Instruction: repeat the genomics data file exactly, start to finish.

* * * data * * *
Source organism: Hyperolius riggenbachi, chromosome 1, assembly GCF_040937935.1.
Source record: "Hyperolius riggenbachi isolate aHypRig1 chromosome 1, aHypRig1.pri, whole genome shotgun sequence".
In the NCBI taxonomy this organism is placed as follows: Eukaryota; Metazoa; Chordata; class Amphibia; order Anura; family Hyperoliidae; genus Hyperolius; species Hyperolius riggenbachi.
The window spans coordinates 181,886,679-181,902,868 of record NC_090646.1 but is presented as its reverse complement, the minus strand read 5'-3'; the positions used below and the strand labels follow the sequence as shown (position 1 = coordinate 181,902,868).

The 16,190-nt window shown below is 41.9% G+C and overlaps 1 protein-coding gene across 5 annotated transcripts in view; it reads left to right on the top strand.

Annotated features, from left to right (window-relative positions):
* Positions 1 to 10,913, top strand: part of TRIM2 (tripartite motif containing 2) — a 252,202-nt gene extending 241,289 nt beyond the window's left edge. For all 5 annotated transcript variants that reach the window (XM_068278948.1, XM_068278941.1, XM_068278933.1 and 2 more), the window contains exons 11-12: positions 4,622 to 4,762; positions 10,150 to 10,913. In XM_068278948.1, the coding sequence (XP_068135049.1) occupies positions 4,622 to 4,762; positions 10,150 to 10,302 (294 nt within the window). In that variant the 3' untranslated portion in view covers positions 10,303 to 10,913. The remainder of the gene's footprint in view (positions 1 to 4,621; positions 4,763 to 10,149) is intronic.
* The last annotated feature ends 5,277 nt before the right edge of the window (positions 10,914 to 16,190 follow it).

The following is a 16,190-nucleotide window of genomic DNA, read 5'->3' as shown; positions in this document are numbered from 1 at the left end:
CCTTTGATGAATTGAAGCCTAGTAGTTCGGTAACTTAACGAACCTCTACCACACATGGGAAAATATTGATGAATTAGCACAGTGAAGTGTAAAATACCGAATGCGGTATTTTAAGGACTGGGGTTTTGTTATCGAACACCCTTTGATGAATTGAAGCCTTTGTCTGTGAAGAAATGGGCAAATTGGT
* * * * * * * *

Source organism: Hyperolius riggenbachi, chromosome 1, assembly GCF_040937935.1.
Source record: "Hyperolius riggenbachi isolate aHypRig1 chromosome 1, aHypRig1.pri, whole genome shotgun sequence".
In the NCBI taxonomy this organism is placed as follows: Eukaryota; Metazoa; Chordata; class Amphibia; order Anura; family Hyperoliidae; genus Hyperolius; species Hyperolius riggenbachi.
The window spans coordinates 181,886,679-181,902,868 of record NC_090646.1 but is presented as its reverse complement, the minus strand read 5'-3'; the positions used below and the strand labels follow the sequence as shown (position 1 = coordinate 181,902,868).

The 16,190-nt window shown below is 41.9% G+C and overlaps 1 protein-coding gene across 5 annotated transcripts in view; it reads left to right on the top strand.

Annotated features, from left to right (window-relative positions):
* Positions 1 to 10,913, top strand: part of TRIM2 (tripartite motif containing 2) — a 252,202-nt gene extending 241,289 nt beyond the window's left edge. For all 5 annotated transcript variants that reach the window (XM_068278948.1, XM_068278941.1, XM_068278933.1 and 2 more), the window contains exons 11-12: positions 4,622 to 4,762; positions 10,150 to 10,913. In XM_068278948.1, the coding sequence (XP_068135049.1) occupies positions 4,622 to 4,762; positions 10,150 to 10,302 (294 nt within the window). In that variant the 3' untranslated portion in view covers positions 10,303 to 10,913. The remainder of the gene's footprint in view (positions 1 to 4,621; positions 4,763 to 10,149) is intronic.
* The last annotated feature ends 5,277 nt before the right edge of the window (positions 10,914 to 16,190 follow it).

The following is a 16,190-nucleotide window of genomic DNA, read 5'->3' as shown; positions in this document are numbered from 1 at the left end:
CCTTTGATGAATTGAAGCCTAGTAGTTCGGTAACTTAACGAACCTCTACCACACATGGGAAAATATTGATGAATTAGCACAGTGAAGTGTAAAATACCGAATGCGGTATTTTAAGGACTGGGGTTTTGTTATCGAACACCCTTTGATGAATTGAAGCCTTTGTCTGTGAAGAAATGGGCAAATTGGT